The series of smartphone sculptures are installed on a wall painted Rose Gold – a color invented in the nineteenth century by Carl Faberge as a new chromatic alloy of gold and copper. In 2015 Apple released the Rose Gold version of the iPhone and consequently the color was named one of the top trends of 2016 by Pantone. Today Rose Gold is routinely referred to as “millennial pink” or “Russian gold”.
Cobalt and lithium are minerals which are extracted from the earth to power rechargeable batteries in smartphones. In this project I perform these touch-screen gestures by gouging out clay with my fingers, mimicking the excavation of these precious metals from the depth of the earth.
Swipe Swipe Swipe by Alexandra Lerman. Dimensions variable, fired clay, rose gold paint. Images courtesy of the artist
Amazonia has been hit hard by COVID-19 and for my final takeover post, I’d like to spotlight the fundraiser called SOS Mateiros Amazonia. It was organized by the scientists at the National Institute of Amazonian Research (INPA), whom I met through Labverde. This fundraiser aims to help the freelance assistants like field hands (mateiros), boat drivers, tree climbers, cooks etc., who are regularly employed by scientific projects in the Amazon rainforest.
“With the interruption of research due to the pandemic and the discontinuance of governmental emergency aid, freelance assistants are without income or are involved in activities with a high risk of contamination by Covid-19. We identified 31 people in this situation who regularly work on our research projects. This campaign aims to raise sufficient funds to meet the minimum financial needs of these people for the next 6 months. We citizens, researchers, and conservationists in the Amazon ask for your financial support to help our assistants. You also can act on behalf of solidarity and the conservation of the Amazon!
To ensure that research assistants who have no other safe source of income have temporary support to maintain their personal and family needs. With the hope of achieving some degree of stability by the second half of this year, our initial goal is to support them for 6 months. The funds received will be divided equally and passed on monthly to each of the beneficiaries."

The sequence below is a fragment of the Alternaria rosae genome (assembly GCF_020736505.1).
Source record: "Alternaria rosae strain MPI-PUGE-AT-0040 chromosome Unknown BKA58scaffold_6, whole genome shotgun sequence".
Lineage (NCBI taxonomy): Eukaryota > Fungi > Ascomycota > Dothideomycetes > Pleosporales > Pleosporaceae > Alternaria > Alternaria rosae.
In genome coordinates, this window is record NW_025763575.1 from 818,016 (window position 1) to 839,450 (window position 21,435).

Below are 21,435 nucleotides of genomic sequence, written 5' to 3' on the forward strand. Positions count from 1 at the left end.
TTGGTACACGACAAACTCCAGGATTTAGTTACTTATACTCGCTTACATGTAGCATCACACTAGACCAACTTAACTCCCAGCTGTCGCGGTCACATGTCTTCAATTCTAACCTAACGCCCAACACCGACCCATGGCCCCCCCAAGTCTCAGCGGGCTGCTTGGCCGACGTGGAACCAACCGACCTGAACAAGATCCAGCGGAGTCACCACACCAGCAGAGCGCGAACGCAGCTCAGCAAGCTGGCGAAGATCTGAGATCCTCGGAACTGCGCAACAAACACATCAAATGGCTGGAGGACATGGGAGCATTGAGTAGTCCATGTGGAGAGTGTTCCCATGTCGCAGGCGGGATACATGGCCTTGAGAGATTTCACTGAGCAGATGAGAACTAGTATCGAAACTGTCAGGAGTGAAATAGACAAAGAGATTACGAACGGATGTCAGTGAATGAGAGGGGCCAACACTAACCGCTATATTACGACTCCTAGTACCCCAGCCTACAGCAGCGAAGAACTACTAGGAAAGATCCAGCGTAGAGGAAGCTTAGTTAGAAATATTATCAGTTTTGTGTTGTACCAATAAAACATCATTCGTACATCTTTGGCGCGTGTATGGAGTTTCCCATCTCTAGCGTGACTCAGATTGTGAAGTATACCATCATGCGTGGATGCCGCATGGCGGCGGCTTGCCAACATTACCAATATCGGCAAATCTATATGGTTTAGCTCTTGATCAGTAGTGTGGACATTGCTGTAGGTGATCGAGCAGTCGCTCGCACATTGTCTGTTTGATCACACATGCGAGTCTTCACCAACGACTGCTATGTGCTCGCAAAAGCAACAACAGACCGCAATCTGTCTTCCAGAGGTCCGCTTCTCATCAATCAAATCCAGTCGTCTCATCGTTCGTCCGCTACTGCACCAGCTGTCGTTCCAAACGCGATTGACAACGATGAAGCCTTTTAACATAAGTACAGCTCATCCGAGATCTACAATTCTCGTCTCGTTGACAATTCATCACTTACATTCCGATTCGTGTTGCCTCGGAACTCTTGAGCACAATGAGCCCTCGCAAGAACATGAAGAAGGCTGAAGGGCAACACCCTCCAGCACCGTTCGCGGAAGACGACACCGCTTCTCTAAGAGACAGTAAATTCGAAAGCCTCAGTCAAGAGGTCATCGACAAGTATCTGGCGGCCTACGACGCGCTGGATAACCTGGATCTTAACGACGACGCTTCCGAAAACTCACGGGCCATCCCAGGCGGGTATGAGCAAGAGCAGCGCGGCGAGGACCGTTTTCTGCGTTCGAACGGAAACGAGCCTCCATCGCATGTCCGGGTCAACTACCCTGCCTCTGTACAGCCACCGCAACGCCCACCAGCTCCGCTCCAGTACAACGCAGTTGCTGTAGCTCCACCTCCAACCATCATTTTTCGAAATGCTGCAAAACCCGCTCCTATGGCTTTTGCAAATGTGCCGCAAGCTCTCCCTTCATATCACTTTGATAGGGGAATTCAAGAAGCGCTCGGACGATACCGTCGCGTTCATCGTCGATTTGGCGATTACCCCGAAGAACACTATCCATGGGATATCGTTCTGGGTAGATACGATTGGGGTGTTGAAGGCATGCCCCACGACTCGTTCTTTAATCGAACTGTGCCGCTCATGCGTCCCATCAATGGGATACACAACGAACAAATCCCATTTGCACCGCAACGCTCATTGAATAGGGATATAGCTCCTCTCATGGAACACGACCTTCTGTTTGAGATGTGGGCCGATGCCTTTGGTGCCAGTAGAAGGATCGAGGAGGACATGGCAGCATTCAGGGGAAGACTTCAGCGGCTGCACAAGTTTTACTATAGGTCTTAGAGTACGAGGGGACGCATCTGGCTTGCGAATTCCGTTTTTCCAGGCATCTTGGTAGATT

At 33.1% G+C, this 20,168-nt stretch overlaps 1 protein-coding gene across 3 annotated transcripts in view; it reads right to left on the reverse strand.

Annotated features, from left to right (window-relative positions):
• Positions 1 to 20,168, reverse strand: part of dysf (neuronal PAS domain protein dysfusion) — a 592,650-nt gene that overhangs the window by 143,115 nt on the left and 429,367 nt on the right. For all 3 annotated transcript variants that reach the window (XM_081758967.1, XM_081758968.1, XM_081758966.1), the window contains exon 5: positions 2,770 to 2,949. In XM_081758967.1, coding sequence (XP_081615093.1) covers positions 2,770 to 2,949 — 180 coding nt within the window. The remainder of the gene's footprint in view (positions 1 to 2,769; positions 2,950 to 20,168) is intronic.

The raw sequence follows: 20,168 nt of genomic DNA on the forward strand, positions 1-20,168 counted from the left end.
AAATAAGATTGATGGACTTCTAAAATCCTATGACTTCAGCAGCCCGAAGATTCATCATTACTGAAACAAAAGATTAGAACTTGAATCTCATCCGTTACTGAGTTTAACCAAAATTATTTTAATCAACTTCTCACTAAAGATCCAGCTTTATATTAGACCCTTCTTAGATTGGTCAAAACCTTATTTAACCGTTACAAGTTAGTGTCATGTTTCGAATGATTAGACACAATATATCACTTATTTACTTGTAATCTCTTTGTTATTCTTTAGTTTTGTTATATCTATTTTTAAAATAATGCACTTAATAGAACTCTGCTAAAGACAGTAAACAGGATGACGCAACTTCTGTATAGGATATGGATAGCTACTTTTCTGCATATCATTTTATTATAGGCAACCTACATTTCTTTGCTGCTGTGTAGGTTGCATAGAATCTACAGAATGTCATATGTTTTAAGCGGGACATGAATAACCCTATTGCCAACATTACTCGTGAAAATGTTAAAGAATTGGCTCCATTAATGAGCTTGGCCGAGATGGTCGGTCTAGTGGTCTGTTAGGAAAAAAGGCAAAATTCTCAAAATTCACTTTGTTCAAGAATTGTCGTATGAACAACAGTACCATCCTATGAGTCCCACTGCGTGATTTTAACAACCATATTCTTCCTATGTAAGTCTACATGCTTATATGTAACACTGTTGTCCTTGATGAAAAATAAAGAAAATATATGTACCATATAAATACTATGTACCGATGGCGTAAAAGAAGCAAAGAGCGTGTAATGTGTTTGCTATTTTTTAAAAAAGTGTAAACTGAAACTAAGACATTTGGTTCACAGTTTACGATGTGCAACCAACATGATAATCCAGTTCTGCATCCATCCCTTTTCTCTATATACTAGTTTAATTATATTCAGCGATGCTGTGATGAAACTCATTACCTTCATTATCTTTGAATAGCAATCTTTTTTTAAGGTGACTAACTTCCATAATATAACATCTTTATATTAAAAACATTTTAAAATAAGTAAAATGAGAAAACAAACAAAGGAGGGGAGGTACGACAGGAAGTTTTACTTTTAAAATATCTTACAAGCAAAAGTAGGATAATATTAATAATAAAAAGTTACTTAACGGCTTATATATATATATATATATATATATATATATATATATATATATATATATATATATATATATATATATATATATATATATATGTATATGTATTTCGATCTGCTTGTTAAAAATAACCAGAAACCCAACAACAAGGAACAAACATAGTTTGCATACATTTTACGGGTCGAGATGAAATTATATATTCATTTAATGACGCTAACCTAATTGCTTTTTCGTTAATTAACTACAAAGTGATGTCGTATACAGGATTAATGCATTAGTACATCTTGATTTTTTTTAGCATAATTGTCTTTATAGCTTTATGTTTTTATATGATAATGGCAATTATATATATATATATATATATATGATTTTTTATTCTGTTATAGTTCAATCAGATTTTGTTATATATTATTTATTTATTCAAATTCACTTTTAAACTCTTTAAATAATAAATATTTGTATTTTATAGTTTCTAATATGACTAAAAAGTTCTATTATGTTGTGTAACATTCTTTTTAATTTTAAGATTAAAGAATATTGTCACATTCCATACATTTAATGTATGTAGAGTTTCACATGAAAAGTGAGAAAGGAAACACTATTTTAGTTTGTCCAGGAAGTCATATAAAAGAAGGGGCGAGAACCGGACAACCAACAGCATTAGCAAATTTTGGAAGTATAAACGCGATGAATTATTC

Find out how you can help and donate to SOS Mateiros Amazonia here: https://sosmateirosamazonia.webnode.com/about-the-campaign/
To conclude @alexandra.lerman‘s insightful takeover, we are extremely pleased to release 3 of her artworks as limited edition prints!
Tree Time 02 and Water Time 29
Both part of the cyanotype series created in the Amazon rainforest.
Yoga Gun Grip is part of Body Code 2014-2019. The original 26 drawings of Body Code reflect a sequence of 26 poses to which the founder of Bikram Choudhury Yoga Inc. held copyright until 2015. The Body Code project along with the Swipe Swipe Swipe series have been exploring and problematizing the invisible abstraction of contract law, the copyrighted and choreographed gestures of the human body.
All three Archival Giclée prints are a limited editions of 15 and printed on 300 gsm Fine Art Smooth Paper.
Support our artists by purchasing their brand new limited edition print, released for the occasion of the #H253Takeover!
The limited edition print sales directly support the artists and raise funds for their chosen charity/organisation with a 40/40% share and the non-profit programme of HOXTON 253 with the remaining 20%.
Alexandra has appointed @sos.mateiros.amazonia, a fundraiser which was organized by the scientists at the National Institute of Amazonian Research (INPA), whom Alexandra met during her time at the @labverde residency.